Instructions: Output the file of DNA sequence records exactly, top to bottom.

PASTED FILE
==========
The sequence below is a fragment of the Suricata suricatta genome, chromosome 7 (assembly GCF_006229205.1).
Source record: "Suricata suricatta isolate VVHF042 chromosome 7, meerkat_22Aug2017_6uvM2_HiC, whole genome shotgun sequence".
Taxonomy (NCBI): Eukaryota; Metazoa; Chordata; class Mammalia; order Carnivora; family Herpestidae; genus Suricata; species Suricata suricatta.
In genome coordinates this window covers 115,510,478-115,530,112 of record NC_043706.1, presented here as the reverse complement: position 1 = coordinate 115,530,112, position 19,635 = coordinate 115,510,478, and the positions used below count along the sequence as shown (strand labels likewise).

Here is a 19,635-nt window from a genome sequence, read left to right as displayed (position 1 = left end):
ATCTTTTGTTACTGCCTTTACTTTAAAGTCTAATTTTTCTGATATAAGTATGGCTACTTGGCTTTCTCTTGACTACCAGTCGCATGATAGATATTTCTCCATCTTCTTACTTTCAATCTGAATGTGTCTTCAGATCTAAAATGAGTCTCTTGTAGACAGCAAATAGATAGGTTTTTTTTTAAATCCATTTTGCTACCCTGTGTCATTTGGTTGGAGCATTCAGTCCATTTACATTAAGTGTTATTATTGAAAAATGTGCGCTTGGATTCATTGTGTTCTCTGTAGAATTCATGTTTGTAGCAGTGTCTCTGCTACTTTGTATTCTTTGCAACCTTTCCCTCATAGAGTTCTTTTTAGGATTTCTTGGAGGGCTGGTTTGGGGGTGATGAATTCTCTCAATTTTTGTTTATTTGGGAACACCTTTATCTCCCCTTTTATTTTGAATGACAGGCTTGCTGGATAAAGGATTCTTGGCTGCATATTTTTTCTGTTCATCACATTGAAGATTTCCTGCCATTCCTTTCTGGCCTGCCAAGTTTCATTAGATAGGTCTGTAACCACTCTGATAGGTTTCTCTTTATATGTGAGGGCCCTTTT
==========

The sequence below is a fragment of the Suricata suricatta genome, chromosome 7 (assembly GCF_006229205.1).
Source record: "Suricata suricatta isolate VVHF042 chromosome 7, meerkat_22Aug2017_6uvM2_HiC, whole genome shotgun sequence".
Taxonomy (NCBI): Eukaryota; Metazoa; Chordata; class Mammalia; order Carnivora; family Herpestidae; genus Suricata; species Suricata suricatta.
In genome coordinates this window covers 115,510,478-115,530,112 of record NC_043706.1, presented here as the reverse complement: position 1 = coordinate 115,530,112, position 19,635 = coordinate 115,510,478, and the positions used below count along the sequence as shown (strand labels likewise).

Here is a 19,635-nt window from a genome sequence, read left to right as displayed (position 1 = left end):
ATCTTTTGTTACTGCCTTTACTTTAAAGTCTAATTTTTCTGATATAAGTATGGCTACTTGGCTTTCTCTTGACTACCAGTCGCATGATAGATATTTCTCCATCTTCTTACTTTCAATCTGAATGTGTCTTCAGATCTAAAATGAGTCTCTTGTAGACAGCAAATAGATAGGTTTTTTTTTAAATCCATTTTGCTACCCTGTGTCATTTGGTTGGAGCATTCAGTCCATTTACATTAAGTGTTATTATTGAAAAATGTGCGCTTGGATTCATTGTGTTCTCTGTAGAATTCATGTTTGTAGCAGTGTCTCTGCTACTTTGTATTCTTTGCAACCTTTCCCTCATAGAGTTCTTTTTAGGATTTCTTGGAGGGCTGGTTTGGGGGTGATGAATTCTCTCAATTTTTGTTTATTTGGGAACACCTTTATCTCCCCTTTTATTTTGAATGACAGGCTTGCTGGATAAAGGATTCTTGGCTGCATATTTTTTCTGTTCATCACATTGAAGATTTCCTGCCATTCCTTTCTGGCCTGCCAAGTTTCATTAGATAGGTCTGTAACCACTCTGATAGGTTTCTCTTTATATGTGAGGGCCCTTTT